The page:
Disaster recovery plan

The Law Firm’s Guide to Testing a Disaster Recovery Plan

November 17, 2016

Like all small businesses, law firms need disaster recovery plans. In fact, due to the sensitive and critical nature of the data kept by law firms, a solid, proven disaster recovery plan is even more essential for you! Don’t make the mistakes made by too many law firms — don’t simply draft what sounds like a good plan and leave it at that. Worse, don’t just get a backup system and call that disaster recovery. Here are the steps to a DR plan that actually works.

Determine What Scenarios to Prepare For

The chance of your law firm being hit by exactly the disaster scenario you draw up is about one in a million. What will happen is some drastically altered version of the situations you dreamed up during your planning sessions. Realistically, your plan should be flexible enough that you can adapt your imagined scenarios to what actually unfolds in real life.

Also, be reasonable about what disasters you plan for and test. All law firms should be prepared for the most common situations, such as fires and data breaches. But why plan for and test separately for a tornado, hurricane, flood, and severe thunderstorm? These situations are so similar that there can be one single plan to cover all of those.

Don’t worry about a disaster recovery plan for those ridiculous long shots, like planning for an earthquake in Virginia or New York. Could it happen? Yes. But testing plans is time consuming and expensive. If you’ve got a good hurricane plan, chances are it can easily be adapted to an earthquake situation, because you’ll be dealing with similar issues, such as power outages and structural damage.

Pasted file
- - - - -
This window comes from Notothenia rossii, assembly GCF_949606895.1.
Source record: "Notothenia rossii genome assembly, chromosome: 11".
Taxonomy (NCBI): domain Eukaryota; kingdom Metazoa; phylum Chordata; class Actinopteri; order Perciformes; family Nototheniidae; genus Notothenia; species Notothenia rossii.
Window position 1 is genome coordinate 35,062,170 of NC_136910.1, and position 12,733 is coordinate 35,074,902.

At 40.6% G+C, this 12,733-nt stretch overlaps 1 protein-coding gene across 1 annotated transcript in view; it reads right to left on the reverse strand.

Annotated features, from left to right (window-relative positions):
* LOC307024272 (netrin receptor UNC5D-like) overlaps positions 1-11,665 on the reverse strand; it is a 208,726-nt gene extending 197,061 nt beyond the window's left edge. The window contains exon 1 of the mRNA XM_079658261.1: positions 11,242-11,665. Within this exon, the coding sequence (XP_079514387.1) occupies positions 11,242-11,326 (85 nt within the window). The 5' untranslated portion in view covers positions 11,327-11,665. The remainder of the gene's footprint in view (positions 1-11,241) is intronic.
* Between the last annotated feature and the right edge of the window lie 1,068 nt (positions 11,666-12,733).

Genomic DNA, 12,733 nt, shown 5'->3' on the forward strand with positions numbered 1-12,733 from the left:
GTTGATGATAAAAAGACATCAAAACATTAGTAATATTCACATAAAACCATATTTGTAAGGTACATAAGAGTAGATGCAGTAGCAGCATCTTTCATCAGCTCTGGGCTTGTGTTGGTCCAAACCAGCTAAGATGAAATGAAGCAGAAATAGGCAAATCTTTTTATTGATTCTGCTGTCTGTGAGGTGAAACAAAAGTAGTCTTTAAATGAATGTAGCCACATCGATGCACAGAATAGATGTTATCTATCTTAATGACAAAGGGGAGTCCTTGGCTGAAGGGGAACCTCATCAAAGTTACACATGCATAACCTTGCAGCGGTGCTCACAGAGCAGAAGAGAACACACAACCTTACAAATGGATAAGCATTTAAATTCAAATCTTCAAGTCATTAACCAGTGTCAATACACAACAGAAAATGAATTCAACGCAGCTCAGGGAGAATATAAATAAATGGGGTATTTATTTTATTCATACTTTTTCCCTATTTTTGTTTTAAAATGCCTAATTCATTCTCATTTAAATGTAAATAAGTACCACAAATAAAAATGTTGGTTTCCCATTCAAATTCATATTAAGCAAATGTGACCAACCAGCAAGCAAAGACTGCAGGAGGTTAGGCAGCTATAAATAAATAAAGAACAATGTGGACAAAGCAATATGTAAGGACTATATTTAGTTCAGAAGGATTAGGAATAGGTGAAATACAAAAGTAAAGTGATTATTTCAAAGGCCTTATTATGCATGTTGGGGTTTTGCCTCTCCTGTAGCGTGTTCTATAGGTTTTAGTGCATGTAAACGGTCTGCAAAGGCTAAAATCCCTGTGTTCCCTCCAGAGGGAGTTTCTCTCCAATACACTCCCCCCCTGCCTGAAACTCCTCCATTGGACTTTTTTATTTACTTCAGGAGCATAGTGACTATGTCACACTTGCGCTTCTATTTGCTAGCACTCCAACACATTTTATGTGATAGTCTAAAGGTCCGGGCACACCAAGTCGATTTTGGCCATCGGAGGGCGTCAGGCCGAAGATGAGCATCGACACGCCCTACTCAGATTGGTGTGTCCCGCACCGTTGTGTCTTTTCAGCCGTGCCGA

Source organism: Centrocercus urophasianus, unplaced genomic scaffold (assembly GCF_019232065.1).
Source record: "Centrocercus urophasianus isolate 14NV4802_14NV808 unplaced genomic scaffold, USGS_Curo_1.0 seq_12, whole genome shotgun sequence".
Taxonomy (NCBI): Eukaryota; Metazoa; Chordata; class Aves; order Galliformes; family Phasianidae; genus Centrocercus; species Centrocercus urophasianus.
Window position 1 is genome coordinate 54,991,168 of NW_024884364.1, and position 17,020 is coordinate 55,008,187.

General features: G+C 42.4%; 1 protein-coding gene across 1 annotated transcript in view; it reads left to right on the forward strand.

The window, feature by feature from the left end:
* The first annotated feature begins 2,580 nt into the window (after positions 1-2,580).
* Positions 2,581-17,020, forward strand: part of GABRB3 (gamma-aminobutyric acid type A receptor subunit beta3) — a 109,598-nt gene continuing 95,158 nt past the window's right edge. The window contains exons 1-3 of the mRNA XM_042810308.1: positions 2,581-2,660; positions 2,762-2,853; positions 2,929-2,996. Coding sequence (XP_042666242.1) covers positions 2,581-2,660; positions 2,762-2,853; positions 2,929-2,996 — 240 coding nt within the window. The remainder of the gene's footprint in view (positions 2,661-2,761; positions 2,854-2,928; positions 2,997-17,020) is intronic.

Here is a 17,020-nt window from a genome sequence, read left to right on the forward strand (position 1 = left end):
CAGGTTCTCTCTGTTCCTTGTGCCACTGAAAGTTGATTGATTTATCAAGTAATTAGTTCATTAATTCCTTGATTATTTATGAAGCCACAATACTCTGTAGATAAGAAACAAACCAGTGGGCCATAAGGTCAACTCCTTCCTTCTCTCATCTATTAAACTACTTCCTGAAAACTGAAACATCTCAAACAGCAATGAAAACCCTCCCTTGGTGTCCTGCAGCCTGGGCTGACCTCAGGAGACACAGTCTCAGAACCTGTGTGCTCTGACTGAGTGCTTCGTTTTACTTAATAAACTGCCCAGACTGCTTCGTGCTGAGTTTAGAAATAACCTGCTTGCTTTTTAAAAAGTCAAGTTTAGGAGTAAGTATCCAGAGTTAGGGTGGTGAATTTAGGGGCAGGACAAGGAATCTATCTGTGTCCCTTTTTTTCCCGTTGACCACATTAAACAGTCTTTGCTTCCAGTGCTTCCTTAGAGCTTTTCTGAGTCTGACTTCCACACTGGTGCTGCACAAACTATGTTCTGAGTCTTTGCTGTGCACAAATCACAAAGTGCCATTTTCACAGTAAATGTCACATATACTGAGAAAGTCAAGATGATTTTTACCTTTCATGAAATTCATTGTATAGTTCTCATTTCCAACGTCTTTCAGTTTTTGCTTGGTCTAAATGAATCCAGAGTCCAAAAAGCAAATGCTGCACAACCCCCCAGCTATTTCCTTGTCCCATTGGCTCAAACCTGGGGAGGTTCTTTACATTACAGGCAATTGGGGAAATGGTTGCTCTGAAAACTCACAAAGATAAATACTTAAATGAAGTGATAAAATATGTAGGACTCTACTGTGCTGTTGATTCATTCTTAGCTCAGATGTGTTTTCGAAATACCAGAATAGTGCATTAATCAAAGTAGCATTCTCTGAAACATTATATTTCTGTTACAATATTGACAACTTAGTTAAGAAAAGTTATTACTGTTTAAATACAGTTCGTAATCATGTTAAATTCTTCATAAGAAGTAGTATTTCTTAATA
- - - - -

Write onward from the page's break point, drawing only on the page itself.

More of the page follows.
Plan for Multiple Levels of Disaster

Not all disasters come in worst-case-scenario form. Thankfully! So don’t plan for only full-scale disasters. Create disaster recovery plans that address a variety of levels. For example, you can have a low-level plan for addressing a malware attack or a storm that leaves your power out temporarily. Then, develop a plan for mid-level emergencies, such as those that cause damage but are not devastating. Lastly, plan for a full-scale disaster, such as a well-orchestrated ransomware attack involving all of your data, or a hurricane or storm that causes partial or total loss of your facilities.

Levels of plans are far more easy to tailor to a specific disaster than are fully-scripted plans for individual scenarios, such as a plan only designed to address a fire or only designed to address a cyber security breach. Surprised to see security breaches in an article about disaster recovery plans? Cyber security issues are among the greatest threats to law firms and other businesses today. Learn more when you buy the book ‘Easy Prey: How to Protect Your Business From Data Breach, Cybercrime and Employee Fraud’.

Partner with a Disaster Recovery Plan Specialist

Frankly, lawyers and other small business professionals are rarely qualified to create and execute their own disaster recovery plans. There’s just so much that can go wrong if you haven’t been through it before. Just as you would recommend that your neighbor see a contract lawyer before signing an agreement, or advise your best friend from high school to talk to a divorce attorney before separating from a spouse, you should consider consulting a disaster recovery specialist before putting your business on the line.

Ready? Set? Get the disaster recovery plans you need today.

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